top of page
  • peterjones3000

Daytime Betrayals

Updated: 3 days ago

I write these blogs for therapists wanting to start working with couples. But there is also always a simpler take-away for couples too: couples must make sure that simple lapses to agreements happening in front of the partner don't start to look like betrayals. These could be called "daytime betrayals" and will undermine the relationship sometimes as much as betrayals committed out of sight of the partner.

At least twice a month, Max makes a bargain with his 8-year old son: getting his room clean or doing his homework early in exchange for a later bedtime. So far so good. However, Max does this without consulting his partner, the stepparent. Over the course of two years of all three living together this amounts to about 50 unilateral decisions of his. It’s a prima-facie violation of the couple’s explicit agreement not to make unilateral decisions that affect them both. Resentment has been building in her as her reminders, now complaints, continue to have no effect. There are cascade effects from having their son up later, effects that don't seem to phase Max but definitely affect Max's partner.

• Max gives himself a pass on these, which he tells himself are harmless. But he shouldn’t. Max's actions are verging on daytime betrayals: violations of explicit agreements committed with no secrecy or hiding. What could be called nighttime betrayals, in contrast, involve secrecy and hiding. Envision the partner who agrees to limit their alcohol consumption to two beers a night, but soon after finishing them off goes walking over to the bar and pours a martini, then sitting down with partner to watch TV. That’s a daytime betrayal. It’s flagrant and challenging to the partner’s agency in the relationship.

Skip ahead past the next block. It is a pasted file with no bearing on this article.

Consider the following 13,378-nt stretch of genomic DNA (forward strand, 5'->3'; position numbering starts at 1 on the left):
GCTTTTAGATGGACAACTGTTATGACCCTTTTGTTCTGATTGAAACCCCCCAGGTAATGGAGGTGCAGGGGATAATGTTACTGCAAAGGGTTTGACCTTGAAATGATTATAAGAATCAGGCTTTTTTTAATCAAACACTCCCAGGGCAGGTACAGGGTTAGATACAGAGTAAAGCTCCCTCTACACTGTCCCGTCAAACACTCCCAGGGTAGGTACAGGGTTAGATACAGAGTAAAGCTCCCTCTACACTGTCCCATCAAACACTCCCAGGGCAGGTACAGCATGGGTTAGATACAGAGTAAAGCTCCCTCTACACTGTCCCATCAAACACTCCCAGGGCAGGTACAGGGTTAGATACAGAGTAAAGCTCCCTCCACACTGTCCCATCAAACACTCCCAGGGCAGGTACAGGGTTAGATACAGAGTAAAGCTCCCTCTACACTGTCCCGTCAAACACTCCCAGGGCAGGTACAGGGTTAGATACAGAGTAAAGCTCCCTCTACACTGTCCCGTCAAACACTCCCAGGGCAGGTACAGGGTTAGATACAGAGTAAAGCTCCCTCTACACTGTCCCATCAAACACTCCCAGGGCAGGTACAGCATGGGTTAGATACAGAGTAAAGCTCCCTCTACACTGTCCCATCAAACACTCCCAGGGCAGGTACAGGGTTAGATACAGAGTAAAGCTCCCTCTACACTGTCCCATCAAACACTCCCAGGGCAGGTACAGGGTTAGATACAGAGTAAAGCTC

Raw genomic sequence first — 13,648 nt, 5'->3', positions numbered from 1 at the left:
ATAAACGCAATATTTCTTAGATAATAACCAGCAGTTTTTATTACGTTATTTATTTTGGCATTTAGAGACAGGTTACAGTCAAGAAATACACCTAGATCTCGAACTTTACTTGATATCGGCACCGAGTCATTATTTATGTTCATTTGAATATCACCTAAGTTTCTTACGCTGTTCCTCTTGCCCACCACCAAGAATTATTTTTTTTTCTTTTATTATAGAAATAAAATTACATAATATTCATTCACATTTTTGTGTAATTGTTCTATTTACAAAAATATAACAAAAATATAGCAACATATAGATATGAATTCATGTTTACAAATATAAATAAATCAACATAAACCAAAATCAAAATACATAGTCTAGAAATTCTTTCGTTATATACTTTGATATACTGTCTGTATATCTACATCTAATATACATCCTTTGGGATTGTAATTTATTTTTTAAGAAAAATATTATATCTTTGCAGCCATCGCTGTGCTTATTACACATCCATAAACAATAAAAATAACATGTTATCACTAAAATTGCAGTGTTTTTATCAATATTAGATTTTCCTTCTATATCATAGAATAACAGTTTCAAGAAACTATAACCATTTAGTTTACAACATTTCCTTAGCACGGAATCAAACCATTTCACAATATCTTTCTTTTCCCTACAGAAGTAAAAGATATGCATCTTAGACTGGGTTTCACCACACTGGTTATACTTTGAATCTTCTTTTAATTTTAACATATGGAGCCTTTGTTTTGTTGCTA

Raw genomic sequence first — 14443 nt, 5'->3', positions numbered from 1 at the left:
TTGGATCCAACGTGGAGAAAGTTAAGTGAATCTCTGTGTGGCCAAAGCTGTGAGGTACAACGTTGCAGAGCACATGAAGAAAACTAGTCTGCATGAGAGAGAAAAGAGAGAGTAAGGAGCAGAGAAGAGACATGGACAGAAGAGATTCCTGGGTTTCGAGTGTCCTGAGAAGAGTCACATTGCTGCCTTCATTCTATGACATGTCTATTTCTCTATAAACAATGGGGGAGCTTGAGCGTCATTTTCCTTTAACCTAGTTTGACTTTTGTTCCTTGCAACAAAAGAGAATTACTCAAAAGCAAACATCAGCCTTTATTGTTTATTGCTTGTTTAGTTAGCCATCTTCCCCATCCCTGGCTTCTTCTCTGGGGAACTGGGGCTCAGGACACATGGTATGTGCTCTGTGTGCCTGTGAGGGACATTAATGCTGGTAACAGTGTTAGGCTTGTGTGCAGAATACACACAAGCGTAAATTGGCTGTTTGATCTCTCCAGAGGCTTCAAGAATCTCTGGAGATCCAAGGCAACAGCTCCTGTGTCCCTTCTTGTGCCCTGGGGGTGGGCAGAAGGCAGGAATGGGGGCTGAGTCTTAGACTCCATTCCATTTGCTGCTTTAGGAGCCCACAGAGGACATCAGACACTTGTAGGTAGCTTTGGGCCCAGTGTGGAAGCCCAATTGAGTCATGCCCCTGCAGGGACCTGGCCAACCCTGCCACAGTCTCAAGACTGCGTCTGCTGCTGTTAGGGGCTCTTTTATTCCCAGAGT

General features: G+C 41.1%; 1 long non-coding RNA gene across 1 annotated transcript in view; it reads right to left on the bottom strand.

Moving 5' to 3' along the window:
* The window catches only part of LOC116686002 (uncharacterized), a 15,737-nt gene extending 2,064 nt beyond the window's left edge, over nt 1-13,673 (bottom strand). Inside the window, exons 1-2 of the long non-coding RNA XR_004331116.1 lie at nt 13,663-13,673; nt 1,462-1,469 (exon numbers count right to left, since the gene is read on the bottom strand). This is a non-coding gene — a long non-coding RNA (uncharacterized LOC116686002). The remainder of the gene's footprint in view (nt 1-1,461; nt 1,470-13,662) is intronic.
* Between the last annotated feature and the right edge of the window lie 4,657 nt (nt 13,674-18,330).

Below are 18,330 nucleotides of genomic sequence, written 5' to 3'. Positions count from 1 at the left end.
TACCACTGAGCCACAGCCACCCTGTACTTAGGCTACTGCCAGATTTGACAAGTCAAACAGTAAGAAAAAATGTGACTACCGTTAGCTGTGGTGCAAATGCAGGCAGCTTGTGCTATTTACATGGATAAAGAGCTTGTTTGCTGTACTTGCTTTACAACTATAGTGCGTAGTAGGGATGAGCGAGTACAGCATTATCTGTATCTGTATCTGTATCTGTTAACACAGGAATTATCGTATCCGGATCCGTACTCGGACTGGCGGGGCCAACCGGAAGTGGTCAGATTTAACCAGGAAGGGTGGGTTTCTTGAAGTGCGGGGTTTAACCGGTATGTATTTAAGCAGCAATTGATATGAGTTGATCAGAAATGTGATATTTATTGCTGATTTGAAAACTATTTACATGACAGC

• Failing to abide by agreements are not always night or daytime betrayals; they can also be simple lapses. Here’s how not to waste time trying to figure out which one it “is”: Partner 1 and Partner 2 make an agreement on something fairly small scale, like adhering to "we discuss and agree before changing bedtimes." Because agreements sometimes commit us to working against automatic habits, both partners know at the outset that they may have to remind or cue each other to the agreement until acting in accordance becomes the new second nature. When one of the partners fails to abide by an agreement because of forgetfulness, automaticity, or simply lack of skill, it may be a simple lapse. A sign of a lapse is that they catch it themselves take responsibility for it. Taking responsibility might include acknowledging the lapse, identifying the cause of it and putting in place guardrails so that it doesn’t happen again. If they don’t catch it themselves, a simple cue from the partner should be enough to stop them in their tracks and close off the loophole for the future. It will be easy to treat these failures as lapses rather than betrayals, given the fairly minor consequences of the lapse and the response to it by the one who broke the agreement. (It should be noted that higher-consequence betrayals, those that, if they happen even once, severely disrupt the relationship, are a different animal and will be treated in a later blog).